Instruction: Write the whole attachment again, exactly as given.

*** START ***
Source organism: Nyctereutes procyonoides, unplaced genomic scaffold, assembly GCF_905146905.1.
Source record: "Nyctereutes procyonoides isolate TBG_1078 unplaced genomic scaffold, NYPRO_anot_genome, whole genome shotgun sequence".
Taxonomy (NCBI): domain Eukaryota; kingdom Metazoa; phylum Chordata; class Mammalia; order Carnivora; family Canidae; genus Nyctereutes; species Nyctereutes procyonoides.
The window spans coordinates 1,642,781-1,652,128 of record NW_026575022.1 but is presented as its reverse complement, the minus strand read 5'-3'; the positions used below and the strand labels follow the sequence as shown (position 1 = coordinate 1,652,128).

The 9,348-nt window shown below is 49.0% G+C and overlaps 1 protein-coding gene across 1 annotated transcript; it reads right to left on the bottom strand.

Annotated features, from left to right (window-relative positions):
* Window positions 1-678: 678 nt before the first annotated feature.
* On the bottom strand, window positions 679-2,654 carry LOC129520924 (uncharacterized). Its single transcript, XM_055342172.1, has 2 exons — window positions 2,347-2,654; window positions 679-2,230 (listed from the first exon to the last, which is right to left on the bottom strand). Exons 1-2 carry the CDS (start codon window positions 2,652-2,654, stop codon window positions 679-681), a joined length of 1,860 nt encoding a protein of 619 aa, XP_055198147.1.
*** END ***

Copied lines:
Source organism: Nyctereutes procyonoides, unplaced genomic scaffold, assembly GCF_905146905.1.
Source record: "Nyctereutes procyonoides isolate TBG_1078 unplaced genomic scaffold, NYPRO_anot_genome, whole genome shotgun sequence".
Taxonomy (NCBI): domain Eukaryota; kingdom Metazoa; phylum Chordata; class Mammalia; order Carnivora; family Canidae; genus Nyctereutes; species Nyctereutes procyonoides.
The window spans coordinates 1,642,781-1,652,128 of record NW_026575022.1 but is presented as its reverse complement, the minus strand read 5'-3'; the positions used below and the strand labels follow the sequence as shown (position 1 = coordinate 1,652,128).

The 9,348-nt window shown below is 49.0% G+C and overlaps 1 protein-coding gene across 1 annotated transcript; it reads right to left on the bottom strand.

Annotated features, from left to right (window-relative positions):
* Window positions 1-678: 678 nt before the first annotated feature.
* On the bottom strand, window positions 679-2,654 carry LOC129520924 (uncharacterized). Its single transcript, XM_055342172.1, has 2 exons — window positions 2,347-2,654; window positions 679-2,230 (listed from the first exon to the last, which is right to left on the bottom strand). Exons 1-2 carry the CDS (start codon window positions 2,652-2,654, stop codon window positions 679-681), a joined length of 1,860 nt encoding a protein of 619 aa, XP_055198147.1.